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Even though Norway rats are strong swimmers most rats dislike being bathed. They usually learn to tolerate it once they realize you aren’t trying to drown them; but it still amounts to “force-grooming” which they are likely to interpret as aggressive behaviour, so it’s not a thing which should be done unnecessarily.
Rats should be bathed under the following sort of circumstances:
a): Dipping them in anti-fungal or anti-mite preparations to clear skin conditions
b): Old bucks sometimes have problems with their scent-glands and develop a thick orange grease all through the fur on their back, which is uncomfortable and sticky and needs to be cleaned off with a strong de-greasing shampoo (this is more complicated than normal bathing: see next section for details of how to do it)
c): Some old or sick rats can't chew solid food and have to be fed things like baby food and cooked oatmeal - if they are very decrepit they may get gunged up with this and not be able to clean it off themselves
d): Rats who are more or less paralyzed at the back end will often end up urinating over their own thighs and stomach, so the affected areas will need to be rinsed every day and treated with a non-greasy nappy-rash cream
e): Some groups of rats have an unlovely habit of peeing on each other in the nest, and become so sticky and smelly as a result that they are actively unpleasant to handle
f): Some rats do daft things like frolicking in the fireplace and coming out covered in soot, and it is probably better to rinse it off in the sink rather than to let them lick it off
g): If you want to show your rats and they are not of the cleanest (pale rats in particular often develop orange stains between the shoulders where their cagemates have drooled on them during grooming sessions - though this can sometimes be cleaned up just by dabbing the mark with some of the tear-stain remover which petshops sell for use on runny-eyed white dogs)
The easiest way to do it is usually with running water/a shower-spray, warm but not hot: moisten the rat, rub in the shampoo and then rinse off by standing them under the tap/spray, rather than by trying to dunk them in deep water. However, I used to have an old mink variegated doe called Posy who had been left very disabled after a stroke, as a result of which she was on a cooked-oatmeal diet which she tended to roll through which meant she had to be bathed every day, and she liked to lie on her back in a sink full of warm water and float, with just my finger under the back of her neck to keep her nose above water.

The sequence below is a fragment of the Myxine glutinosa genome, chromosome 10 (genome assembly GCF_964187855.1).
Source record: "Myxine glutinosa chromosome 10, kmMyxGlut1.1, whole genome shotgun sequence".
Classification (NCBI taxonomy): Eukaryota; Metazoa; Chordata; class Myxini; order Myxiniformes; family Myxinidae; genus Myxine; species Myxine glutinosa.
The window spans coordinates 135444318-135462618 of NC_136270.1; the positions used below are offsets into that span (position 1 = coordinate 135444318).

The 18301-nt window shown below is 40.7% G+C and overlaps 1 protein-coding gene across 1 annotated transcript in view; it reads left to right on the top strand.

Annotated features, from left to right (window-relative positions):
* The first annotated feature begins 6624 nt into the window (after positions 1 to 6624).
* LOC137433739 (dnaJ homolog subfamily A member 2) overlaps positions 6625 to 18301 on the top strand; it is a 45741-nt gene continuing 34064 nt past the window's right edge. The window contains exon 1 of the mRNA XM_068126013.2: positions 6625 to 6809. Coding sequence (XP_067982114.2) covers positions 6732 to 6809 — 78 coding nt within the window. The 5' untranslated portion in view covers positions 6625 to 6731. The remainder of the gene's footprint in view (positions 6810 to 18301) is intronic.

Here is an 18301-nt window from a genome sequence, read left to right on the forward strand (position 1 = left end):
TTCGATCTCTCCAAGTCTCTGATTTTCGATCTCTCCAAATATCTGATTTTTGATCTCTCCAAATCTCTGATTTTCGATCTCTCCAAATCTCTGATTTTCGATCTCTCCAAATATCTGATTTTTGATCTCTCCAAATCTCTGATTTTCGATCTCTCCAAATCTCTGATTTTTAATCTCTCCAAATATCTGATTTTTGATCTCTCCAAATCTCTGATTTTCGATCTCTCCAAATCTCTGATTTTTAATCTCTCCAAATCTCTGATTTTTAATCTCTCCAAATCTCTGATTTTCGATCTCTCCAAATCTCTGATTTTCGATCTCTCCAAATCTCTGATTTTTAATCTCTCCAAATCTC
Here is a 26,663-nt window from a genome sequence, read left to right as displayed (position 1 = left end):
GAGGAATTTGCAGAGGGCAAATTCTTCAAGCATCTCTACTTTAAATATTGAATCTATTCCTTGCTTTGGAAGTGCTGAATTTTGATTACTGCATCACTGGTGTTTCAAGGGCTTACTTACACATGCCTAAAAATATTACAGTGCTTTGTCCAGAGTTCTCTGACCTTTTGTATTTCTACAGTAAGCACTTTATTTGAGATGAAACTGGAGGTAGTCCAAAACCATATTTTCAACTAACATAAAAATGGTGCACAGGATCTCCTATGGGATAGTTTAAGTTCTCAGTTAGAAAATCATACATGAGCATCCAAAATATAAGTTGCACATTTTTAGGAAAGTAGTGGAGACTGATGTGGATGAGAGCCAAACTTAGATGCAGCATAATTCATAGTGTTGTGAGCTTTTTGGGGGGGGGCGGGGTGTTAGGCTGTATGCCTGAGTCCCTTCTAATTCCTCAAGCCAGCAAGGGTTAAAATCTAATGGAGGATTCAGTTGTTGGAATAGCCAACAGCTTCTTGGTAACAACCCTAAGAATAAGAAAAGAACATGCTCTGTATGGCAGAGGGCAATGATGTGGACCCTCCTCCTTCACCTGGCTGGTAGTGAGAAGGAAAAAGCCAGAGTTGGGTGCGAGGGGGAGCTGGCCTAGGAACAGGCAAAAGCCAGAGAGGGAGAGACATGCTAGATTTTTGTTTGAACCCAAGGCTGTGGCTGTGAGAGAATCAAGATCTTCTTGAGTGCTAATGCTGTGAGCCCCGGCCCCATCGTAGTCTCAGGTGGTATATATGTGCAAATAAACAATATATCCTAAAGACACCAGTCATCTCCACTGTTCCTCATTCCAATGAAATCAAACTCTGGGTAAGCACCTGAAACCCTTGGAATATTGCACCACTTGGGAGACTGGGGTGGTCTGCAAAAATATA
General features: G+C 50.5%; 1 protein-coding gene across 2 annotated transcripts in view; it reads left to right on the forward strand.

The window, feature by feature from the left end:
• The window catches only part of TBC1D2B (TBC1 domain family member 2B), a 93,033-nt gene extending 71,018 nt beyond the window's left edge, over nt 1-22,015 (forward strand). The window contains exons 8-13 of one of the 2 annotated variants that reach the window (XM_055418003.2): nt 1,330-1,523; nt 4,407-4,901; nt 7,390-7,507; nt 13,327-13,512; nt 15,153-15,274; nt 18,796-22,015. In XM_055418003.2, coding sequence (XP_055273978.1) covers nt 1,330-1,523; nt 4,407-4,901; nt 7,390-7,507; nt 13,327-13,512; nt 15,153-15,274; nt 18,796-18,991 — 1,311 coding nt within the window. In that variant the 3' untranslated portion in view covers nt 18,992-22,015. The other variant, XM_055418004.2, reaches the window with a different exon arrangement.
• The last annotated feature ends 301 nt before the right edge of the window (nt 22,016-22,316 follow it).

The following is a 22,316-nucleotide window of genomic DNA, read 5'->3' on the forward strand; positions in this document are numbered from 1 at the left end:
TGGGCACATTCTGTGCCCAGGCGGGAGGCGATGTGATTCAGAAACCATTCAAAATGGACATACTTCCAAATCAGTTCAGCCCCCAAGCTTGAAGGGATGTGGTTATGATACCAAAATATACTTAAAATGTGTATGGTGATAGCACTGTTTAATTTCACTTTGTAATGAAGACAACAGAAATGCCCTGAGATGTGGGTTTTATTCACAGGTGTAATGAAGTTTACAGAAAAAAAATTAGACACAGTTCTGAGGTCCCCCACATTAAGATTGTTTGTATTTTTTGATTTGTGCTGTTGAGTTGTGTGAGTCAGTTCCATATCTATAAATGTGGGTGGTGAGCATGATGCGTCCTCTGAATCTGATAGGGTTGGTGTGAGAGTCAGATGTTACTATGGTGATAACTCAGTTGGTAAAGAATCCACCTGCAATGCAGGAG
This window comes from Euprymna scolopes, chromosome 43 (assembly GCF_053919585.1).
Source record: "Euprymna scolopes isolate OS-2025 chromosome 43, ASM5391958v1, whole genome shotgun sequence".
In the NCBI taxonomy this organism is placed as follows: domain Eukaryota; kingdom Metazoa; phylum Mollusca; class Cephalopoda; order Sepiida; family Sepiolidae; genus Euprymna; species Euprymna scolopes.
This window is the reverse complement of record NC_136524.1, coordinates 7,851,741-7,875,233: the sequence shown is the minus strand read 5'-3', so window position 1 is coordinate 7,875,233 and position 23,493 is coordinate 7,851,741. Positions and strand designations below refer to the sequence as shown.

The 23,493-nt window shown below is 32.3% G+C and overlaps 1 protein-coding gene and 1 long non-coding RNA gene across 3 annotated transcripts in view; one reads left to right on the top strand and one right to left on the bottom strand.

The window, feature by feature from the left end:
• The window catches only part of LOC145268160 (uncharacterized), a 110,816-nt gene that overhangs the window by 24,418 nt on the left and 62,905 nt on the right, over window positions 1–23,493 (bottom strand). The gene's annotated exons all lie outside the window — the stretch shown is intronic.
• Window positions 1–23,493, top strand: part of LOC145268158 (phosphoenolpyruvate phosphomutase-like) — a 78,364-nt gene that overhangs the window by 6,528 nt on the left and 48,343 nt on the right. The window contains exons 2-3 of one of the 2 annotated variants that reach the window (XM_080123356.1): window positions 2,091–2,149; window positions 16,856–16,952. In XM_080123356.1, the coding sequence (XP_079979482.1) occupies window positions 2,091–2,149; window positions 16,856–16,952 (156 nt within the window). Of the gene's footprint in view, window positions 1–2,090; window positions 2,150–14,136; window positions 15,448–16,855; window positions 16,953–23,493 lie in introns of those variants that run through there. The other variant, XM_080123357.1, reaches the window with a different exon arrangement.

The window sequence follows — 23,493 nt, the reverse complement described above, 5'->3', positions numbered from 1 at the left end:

Dirty tails may be cleaned with a little shampoo and a soft toothbrush or nailbrush. Don't scrub hard from the end of the tail towards the body, as this is likely to rub the scales the wrong way and be uncomfortable.
Elderly bucks often develop a thick layer of orange grease in the fur on their back, due to problems with their scent glands. This is harmless, and can be removed by bathing occasionally with a non-toxic de-greasing cleanser such as Swarfega or a strong shampoo (this makes the coat dry, so follow it with a nice conditioner!). If using Swarfega, try if possible to stand the tub by the fire to take the chill off it first: nobody likes having ice-cold slime slapped on their backs without warning, and this is a really good way to get yourself bitten. The cleanser will need to be massaged into the coat quite vigorously to dislodge scales of wax from the skin: if using Swarfega apply it initially to a dry coat not a wet one, but be sure to rinse it out thoroughly when you've finished. You may need two or three cycles of wash-and-rinse to shift a heavy build-up of grease.
Bucks who suffer from this sort of build-up of grease may also develop small sebaceous cysts. The ones I've seen were all harmless: they either remained as a little blip, or opened up so that the pellet of matter inside could be sqeezed out easily. However I am told that in some case they can become irritating and/or infected - perhaps as a result of a particular climate, or central heating - and if your rat is prone to this problem it may be advizable to empty these cysts as soon as they appear. Annette Rust of Virginia has found that a warm compress softens them and makes them easier to express.
Scabs in the coat can be due to a wide variety of causes, including fungal or mite infections (see section on infection), too much protein in the diet, allergy, or cutting themselves with their own claws and not noticing (most rats don't have very sensitive skins). Trim the points off the hind claws if they seem very long and/or sharp (being careful not to cut right down to the quick - the pink line of vein inside the claw), and then work through the other causes by process of elimination, i.e. if it doesn't respond to treatment for mites or ringworm try reducing the amount of protein in the diet, changing the bedding etc..
Some rats have a behavioural problem called "barbering", in which they chew holes in their own and/or their cagemates' fur. Shaving their own forearms is favourite. This is harmless but it ruins the coat for display purposes: the behaviour is inherited, so if you are thinking of showing your rats you should never breed from a barber.
Elderly rats often develop bald spots on the back - see care of the geriatric rat. Rexes are liable to lose most of the coat off their back in late middle age.
All rats have loose skin (a great boon when closing the incision after operations), but it's only when their fur starts to thin that you can see that, while some rats are just a bit baggy, others are covered in corrugated rolls and folds and look like a pink concertina.
Hairless rats (which are not kept in the UK) can develop sore patches in the folds of their skin and need to be lubricated with a little baby-talc or similar.